IEEE English for Technical Professionals Course Program

IEEE English for Technical Professionals

Get technical English training from IEEE. A not-for-profit organization, IEEE is the world's largest technical professional organization dedicated to advancing technology for the benefit of humanity. IEEE Continuing and Professional Education courses are designed to help engineers stay up-to-date on the latest technologies. Produced and vetted by leading experts, you can count on IEEE Continuing Education courses to equip you with the information you need to stay current in your field.

IEEE English for Technical Professionals

With English considered the primary language used for engineering communication, engineers and other technical professionals need to be able to communicate effectively with their counterparts internationally. This course program is designed to provide non-native English speakers with a working knowledge of English techniques and vocabulary that are essential for today’s technical workplace.

Highlights of the Program:

  • Each lesson includes modules on reading, writing, listening, speaking skills with a newly added speech-to-text enhancement
  • Recurring characters bring the lessons to life as they interact with each other and the learner through animated business scenarios
  • Short assessments and exercises throughout each lesson to help improve skills, with a final test at the end of each lesson

Upon successful completion of IEEE English for Technical Professionals, your engineers will receive valuable CEUs/PDHs from IEEE that can be used to maintain engineering licenses.



For individual pricing, click here

Course Program Details

This 18-hour online learning program covers the following topics:

The Basics
Reading company documents, speaking appropriately with colleagues, developing relationships

Business Documents, Questions, and the Technical Pursuit
Interpreting business documents, technical language, understanding and asking questions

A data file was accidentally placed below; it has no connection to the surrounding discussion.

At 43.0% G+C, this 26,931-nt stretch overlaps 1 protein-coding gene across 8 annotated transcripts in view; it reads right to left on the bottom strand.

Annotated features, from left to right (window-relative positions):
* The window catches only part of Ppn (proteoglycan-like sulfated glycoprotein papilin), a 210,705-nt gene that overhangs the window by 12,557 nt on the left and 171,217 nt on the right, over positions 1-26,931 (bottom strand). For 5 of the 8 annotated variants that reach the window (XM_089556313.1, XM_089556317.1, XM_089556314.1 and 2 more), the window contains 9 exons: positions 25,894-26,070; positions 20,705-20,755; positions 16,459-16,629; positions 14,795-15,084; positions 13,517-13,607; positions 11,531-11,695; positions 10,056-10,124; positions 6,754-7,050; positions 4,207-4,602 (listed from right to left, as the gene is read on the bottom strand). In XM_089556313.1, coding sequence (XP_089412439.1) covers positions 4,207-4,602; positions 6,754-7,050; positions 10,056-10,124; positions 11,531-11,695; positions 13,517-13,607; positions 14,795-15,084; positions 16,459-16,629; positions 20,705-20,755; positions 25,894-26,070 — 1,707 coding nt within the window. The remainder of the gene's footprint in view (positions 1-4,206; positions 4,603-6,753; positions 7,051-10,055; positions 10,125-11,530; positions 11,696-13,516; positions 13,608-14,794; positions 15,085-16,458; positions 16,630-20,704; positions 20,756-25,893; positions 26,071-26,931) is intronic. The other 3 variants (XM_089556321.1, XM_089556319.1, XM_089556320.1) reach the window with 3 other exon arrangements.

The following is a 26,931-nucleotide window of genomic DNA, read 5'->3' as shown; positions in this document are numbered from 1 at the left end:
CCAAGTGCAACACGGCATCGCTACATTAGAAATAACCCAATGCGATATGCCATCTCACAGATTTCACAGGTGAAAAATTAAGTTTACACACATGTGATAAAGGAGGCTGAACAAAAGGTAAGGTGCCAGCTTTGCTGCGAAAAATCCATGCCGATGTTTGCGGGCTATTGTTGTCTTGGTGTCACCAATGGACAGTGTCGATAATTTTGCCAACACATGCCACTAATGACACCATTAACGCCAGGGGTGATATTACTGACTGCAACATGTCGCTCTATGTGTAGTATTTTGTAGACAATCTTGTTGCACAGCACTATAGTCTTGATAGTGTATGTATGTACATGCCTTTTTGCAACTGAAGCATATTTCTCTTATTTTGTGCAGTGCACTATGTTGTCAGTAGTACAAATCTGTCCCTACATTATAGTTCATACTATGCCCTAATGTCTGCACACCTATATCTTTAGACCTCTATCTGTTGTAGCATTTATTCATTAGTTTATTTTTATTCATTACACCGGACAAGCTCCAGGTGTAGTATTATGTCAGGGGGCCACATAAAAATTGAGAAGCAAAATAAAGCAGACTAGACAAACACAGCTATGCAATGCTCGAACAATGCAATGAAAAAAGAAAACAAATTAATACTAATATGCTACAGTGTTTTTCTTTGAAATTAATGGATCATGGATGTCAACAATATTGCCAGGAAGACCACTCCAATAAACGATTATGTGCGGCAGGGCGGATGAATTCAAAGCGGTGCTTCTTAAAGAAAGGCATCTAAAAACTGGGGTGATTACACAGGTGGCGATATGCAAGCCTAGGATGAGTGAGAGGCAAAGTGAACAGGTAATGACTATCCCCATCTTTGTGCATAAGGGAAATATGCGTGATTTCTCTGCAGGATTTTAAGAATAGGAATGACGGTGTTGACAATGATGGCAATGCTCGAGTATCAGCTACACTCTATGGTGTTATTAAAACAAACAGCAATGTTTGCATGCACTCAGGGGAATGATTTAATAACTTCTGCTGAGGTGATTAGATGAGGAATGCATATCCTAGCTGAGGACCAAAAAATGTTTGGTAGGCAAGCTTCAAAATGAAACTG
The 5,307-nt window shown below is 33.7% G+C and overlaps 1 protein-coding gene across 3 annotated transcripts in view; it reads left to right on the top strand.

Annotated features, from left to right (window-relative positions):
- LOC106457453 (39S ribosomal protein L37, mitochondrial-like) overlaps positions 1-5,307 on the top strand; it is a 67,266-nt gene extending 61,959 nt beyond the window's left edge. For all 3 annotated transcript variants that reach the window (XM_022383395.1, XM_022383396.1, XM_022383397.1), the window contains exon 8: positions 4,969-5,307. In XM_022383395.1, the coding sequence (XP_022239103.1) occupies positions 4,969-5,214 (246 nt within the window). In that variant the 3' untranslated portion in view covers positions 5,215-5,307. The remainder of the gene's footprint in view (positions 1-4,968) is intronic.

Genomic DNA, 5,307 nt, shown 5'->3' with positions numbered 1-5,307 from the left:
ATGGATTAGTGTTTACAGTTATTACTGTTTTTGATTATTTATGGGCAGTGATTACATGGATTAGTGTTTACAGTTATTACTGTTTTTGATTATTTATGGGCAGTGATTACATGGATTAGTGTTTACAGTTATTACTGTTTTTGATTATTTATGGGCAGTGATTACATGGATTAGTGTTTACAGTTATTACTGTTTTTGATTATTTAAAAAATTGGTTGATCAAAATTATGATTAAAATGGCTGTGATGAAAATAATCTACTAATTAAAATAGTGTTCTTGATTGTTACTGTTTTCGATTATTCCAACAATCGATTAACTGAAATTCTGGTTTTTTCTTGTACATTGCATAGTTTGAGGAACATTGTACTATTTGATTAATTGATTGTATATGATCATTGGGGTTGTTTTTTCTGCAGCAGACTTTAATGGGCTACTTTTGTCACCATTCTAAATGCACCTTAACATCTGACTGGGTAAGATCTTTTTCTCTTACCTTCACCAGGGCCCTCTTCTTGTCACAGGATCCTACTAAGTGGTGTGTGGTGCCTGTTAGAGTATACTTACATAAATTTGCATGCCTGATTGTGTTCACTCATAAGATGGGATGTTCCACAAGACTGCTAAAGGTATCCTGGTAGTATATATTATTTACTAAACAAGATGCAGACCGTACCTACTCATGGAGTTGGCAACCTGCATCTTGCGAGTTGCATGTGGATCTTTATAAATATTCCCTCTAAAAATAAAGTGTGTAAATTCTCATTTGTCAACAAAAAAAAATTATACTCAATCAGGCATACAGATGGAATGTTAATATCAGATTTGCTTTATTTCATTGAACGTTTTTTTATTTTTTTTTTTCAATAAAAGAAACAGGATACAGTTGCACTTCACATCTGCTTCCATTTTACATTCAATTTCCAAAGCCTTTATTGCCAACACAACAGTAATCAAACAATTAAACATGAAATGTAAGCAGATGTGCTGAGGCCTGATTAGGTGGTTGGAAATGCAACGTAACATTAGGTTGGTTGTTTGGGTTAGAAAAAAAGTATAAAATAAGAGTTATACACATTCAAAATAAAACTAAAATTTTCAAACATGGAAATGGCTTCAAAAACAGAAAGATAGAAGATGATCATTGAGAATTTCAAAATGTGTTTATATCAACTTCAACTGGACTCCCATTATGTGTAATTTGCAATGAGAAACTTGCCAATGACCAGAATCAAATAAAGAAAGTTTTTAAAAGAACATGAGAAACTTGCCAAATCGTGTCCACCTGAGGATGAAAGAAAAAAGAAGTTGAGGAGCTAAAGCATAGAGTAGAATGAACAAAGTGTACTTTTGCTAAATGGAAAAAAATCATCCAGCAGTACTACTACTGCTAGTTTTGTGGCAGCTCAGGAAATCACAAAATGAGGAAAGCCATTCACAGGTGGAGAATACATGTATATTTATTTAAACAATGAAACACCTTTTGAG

Engineering Concepts and Complexity
Understanding engineering concepts, acronyms, adjective clauses

The Future Tense for Technical Work
Communicating in the future tense, using contractions appropriately

White Papers; Modifiers and Qualifiers
Describing technical components, understanding qualifiers in lectures, expanding sentences with qualifying phrases, order of adjectives

Making Recommendations; Interpreting Data; Ethical Persuasion for Technical Projects
Recognizing concession and redirection expressions, phrases of data integration, integrating data

Cause and Effect; Calls for Proposals
Cause and effect statements, reading proposals and calls for proposals, basic punctuation formulas

Technical Complexity in Communication
Using technical content, working with unfamiliar technical terms and details, restatements and paraphrases, units of measurement

Numbers, Plain English, Jargon, and Technical Terms
Working with numbers; identifying technical terms, jargon, and buzzwords; finding solutions for complex writing using plain English; using style guides

Active and Passive Structures
Using active and passive voice constructions as needed for specific technical contexts and communication

Organization Needs; Seeing the Big Picture; Negotiating